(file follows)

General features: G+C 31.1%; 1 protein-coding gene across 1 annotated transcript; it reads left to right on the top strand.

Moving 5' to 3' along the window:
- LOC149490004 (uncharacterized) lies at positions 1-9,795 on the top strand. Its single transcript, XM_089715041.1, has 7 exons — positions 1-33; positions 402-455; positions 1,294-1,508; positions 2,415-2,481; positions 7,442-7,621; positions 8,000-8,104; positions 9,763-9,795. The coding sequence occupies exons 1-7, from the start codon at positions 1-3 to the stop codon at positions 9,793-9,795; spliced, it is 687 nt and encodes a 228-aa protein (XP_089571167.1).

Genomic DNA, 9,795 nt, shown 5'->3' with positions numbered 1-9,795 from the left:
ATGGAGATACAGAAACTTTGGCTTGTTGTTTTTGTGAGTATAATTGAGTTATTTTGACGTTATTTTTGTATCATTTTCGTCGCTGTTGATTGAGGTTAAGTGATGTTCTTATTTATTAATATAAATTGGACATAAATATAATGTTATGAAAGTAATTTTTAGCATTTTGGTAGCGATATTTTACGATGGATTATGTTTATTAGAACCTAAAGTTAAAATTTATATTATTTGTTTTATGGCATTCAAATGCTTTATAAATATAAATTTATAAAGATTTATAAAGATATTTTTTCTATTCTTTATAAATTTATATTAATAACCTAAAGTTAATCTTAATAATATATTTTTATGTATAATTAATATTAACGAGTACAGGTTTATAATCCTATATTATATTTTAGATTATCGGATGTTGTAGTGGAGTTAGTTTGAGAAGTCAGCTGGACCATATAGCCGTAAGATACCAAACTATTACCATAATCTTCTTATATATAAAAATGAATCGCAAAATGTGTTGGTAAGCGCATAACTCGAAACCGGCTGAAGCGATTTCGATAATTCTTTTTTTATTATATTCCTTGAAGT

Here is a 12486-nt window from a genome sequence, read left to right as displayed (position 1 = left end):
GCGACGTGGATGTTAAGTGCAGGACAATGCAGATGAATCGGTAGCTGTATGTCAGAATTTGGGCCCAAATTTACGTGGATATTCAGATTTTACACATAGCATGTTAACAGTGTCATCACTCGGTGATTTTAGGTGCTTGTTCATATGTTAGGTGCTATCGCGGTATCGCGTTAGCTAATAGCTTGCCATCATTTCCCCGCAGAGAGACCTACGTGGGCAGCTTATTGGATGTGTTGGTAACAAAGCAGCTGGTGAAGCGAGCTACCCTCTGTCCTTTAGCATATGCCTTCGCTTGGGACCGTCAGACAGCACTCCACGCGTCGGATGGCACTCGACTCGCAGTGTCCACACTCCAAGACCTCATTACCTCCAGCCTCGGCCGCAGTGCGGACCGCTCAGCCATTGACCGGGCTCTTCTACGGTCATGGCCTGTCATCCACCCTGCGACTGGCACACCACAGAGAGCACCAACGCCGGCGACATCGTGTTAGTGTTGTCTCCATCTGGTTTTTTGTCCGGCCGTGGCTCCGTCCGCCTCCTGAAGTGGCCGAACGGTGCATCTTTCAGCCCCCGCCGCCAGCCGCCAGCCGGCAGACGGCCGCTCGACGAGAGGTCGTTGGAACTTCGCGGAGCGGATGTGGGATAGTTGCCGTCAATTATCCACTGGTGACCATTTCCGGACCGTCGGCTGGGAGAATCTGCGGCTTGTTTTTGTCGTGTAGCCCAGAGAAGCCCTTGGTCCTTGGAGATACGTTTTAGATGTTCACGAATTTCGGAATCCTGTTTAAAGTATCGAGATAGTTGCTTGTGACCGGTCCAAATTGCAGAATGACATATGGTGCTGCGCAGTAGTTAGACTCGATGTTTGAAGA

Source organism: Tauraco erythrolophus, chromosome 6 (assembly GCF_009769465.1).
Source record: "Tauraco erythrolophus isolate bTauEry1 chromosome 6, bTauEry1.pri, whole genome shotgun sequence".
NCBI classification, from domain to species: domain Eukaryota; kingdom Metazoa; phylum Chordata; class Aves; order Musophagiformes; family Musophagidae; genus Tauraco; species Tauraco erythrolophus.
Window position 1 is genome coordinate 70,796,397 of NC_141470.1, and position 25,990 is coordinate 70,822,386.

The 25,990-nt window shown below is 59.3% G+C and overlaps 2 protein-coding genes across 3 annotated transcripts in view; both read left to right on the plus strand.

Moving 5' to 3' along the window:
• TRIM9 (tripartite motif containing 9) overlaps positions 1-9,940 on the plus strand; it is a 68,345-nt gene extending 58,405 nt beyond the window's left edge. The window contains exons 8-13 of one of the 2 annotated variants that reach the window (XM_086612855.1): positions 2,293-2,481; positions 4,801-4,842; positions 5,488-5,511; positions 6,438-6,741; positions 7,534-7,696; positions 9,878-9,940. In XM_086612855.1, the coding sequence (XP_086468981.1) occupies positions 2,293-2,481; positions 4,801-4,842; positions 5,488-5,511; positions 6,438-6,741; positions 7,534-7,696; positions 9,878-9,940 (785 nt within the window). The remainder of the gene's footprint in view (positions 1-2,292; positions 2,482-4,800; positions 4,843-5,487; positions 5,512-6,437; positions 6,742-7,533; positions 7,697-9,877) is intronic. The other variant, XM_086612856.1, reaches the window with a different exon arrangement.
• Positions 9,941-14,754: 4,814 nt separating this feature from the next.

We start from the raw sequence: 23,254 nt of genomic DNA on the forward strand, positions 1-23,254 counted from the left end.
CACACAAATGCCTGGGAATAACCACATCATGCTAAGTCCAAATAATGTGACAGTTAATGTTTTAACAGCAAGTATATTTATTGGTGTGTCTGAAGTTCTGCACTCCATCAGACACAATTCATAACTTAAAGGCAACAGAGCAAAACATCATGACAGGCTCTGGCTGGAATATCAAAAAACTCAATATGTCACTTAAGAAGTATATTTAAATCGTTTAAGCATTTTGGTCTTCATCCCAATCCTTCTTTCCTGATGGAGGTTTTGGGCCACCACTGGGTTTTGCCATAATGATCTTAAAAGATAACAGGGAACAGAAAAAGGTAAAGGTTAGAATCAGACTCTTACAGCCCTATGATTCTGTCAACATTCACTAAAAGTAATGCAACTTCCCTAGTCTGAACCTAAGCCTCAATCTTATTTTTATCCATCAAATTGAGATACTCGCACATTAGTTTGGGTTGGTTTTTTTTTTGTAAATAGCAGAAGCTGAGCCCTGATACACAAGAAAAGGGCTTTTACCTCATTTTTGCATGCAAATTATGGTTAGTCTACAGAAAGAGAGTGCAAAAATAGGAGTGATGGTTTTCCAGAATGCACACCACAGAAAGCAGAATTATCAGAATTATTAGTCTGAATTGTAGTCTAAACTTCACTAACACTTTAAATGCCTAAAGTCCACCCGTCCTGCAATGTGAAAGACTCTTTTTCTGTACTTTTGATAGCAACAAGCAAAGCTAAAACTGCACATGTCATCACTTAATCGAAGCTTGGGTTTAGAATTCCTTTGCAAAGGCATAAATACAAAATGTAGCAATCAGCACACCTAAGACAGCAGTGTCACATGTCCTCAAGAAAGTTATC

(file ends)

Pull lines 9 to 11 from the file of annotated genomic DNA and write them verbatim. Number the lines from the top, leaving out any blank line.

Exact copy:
Source record: "Tauraco erythrolophus isolate bTauEry1 chromosome 6, bTauEry1.pri, whole genome shotgun sequence".
NCBI classification, from domain to species: domain Eukaryota; kingdom Metazoa; phylum Chordata; class Aves; order Musophagiformes; family Musophagidae; genus Tauraco; species Tauraco erythrolophus.
Window position 1 is genome coordinate 70,796,397 of NC_141470.1, and position 25,990 is coordinate 70,822,386.